Approximately 5,000 acres around the Royal Gorge was acquired by the City of Canon City through a federal act signed by President Theodore Roosevelt and dated June 11, 1906. Twenty three years later, tThe Canon City council adopted a resolution to allow San Antonio businessman. Lon P. Piper the rights to build a bridge across the gorge. A franchise called the Royal Gorge Bridge and Amusement Corporation was established at this time to manage this toll bridge. Mayor Witcher would be one of the first to cross the bridge in the opening day ceremony, Dec. 8, 1929 so this was something where people cooperated together and got something done and done quickly! It was a classic public private cooperative effort.
Location: The Royal Gorge is well marked landmark in Canon City located on Eight Mile hill, west of Canon City.
The Royal Gorge is a rather fascinating geologic story and someone who looks at it probably has some questions. Why does the river cut through that location, rather than to the area just to the south that is much lower in elevation? Why is it so deep in this location yet hardly any canyon around the river in Canon City or in Parkdale just to the west? What are those strange rocks we see in the side of the canyon? We have a short post taking on these and some other geologic questions but regardless it is a fascinating story and a story that must be told if anyone expects visitors to have an authentic experience. Trained experts in tourism know that if they expect visitors to walk away with a deep appreciation of what they just saw, authenticity is a must.
The Royal Gorge is a rather large area around the Canyon with the city of Canon City owning approximately 5,000 acres and some public and private lands beyond that. It is a magnificent feature where there are many vantage points with views of the canyon from different perspectives. The river cuts through this canyon about 1,000 feet or more below the rim in most locations. The Royal Gorge Route railroad travels along this canyon including one location where the walls are so narrow that the train track is partially suspended from above (hanging bridge). Within this magnificent area is the Royal Gorge Bridge and Park which encompasses approximately 400 acres. It includes a number of buildings, the bridge and a variety of entertainment features. Much of this was caught in a devastating fire in the early summer of 2013. The bridge is scheduled to reopen in part in the spring of 2014 and open fully in the fall of 2014.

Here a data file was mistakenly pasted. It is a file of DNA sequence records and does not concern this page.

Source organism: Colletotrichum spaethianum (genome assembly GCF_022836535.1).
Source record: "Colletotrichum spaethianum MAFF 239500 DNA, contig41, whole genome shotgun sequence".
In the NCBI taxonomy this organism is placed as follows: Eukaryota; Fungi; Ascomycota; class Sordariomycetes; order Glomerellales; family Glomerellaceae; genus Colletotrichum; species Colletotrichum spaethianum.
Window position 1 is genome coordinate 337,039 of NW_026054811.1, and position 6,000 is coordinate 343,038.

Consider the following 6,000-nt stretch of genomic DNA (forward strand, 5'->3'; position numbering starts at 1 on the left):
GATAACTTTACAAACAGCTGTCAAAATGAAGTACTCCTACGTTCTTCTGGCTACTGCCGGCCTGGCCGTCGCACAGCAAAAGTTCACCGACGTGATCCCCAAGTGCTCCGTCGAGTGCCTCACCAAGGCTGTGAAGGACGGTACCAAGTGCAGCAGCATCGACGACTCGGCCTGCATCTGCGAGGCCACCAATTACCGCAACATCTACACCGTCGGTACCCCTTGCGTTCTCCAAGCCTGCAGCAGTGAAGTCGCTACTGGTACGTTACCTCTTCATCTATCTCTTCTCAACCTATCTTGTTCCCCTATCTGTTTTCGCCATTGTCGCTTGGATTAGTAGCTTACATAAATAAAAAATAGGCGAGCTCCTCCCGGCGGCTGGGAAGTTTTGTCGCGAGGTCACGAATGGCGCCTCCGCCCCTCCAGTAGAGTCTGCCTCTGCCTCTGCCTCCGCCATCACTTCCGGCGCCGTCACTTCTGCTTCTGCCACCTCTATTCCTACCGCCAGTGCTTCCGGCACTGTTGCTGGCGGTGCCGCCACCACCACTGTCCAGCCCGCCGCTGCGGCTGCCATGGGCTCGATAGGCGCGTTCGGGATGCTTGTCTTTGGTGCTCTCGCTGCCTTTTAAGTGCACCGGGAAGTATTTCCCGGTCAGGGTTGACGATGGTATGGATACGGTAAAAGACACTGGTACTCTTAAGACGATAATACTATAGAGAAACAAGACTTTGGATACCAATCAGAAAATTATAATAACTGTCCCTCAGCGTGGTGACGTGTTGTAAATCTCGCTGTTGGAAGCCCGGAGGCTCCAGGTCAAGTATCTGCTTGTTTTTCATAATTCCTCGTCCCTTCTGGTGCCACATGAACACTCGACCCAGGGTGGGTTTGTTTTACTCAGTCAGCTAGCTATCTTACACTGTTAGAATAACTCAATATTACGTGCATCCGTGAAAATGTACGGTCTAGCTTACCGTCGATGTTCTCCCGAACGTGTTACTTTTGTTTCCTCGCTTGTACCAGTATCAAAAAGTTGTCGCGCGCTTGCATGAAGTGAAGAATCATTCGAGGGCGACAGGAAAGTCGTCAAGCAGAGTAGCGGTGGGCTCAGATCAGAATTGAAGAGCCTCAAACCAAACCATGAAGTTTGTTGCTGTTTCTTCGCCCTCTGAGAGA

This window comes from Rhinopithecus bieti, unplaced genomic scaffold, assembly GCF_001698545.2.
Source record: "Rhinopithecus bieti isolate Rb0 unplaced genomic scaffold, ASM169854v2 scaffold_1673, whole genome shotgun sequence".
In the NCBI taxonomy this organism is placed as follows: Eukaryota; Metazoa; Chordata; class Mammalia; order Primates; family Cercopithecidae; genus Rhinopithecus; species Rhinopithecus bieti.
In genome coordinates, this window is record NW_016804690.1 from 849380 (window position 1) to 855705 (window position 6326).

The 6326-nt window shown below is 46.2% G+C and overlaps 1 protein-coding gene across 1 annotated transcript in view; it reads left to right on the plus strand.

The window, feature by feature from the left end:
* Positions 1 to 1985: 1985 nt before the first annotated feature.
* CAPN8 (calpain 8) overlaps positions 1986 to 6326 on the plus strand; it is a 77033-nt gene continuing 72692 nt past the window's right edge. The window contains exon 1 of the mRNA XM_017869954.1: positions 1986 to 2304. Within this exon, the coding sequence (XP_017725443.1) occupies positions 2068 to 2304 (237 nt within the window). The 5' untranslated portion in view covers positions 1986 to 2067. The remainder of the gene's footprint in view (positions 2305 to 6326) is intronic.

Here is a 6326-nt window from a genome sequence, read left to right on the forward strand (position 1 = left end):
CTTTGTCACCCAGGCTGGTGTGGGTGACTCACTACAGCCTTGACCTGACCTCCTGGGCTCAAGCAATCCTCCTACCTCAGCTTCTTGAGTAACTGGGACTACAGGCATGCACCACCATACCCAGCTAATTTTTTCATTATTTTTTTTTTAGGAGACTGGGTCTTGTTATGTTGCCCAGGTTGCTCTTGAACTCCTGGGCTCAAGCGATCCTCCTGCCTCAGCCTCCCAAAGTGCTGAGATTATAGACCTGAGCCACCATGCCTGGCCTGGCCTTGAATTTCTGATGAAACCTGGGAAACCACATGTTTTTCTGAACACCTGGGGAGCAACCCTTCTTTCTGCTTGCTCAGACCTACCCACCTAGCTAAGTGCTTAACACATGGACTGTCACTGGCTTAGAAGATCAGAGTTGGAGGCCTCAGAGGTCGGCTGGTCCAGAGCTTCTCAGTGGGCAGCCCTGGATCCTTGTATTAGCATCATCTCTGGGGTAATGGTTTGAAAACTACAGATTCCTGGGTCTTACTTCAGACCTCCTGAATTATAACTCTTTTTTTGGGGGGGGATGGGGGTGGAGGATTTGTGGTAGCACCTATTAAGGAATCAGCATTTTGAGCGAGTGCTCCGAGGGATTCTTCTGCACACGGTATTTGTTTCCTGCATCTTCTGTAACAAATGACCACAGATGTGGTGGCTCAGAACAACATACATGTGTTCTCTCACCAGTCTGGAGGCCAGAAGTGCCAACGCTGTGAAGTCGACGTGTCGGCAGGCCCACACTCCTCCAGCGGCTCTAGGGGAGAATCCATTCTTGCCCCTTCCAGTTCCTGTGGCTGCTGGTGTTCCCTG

The Royal Gorge Bridge is scheduled to reopen in 2014. It is probable that there will be a modified version of the original facilities prior to the devastating fire that occurred in 2013. There has been some discussion of thinking of the Royal Gorge in a broader sense than just the 400 acres around the bridge, more akin to a state/national park rather than a smaller venue than has been in place since it’s opening in 1929. It has also been discussed of better connecting the Royal Gorge bridge venue with the Canon City and the train and rafts that run below it, a more comprehensive experience rather that something done in somewhat isolation. When it all gets said and done I hope that visitors are able to walk away with some understanding of why the Gorge is there in the first place and an appreciation of the natural surrounding in our area. The gorge is magnificent feature, a real treasure.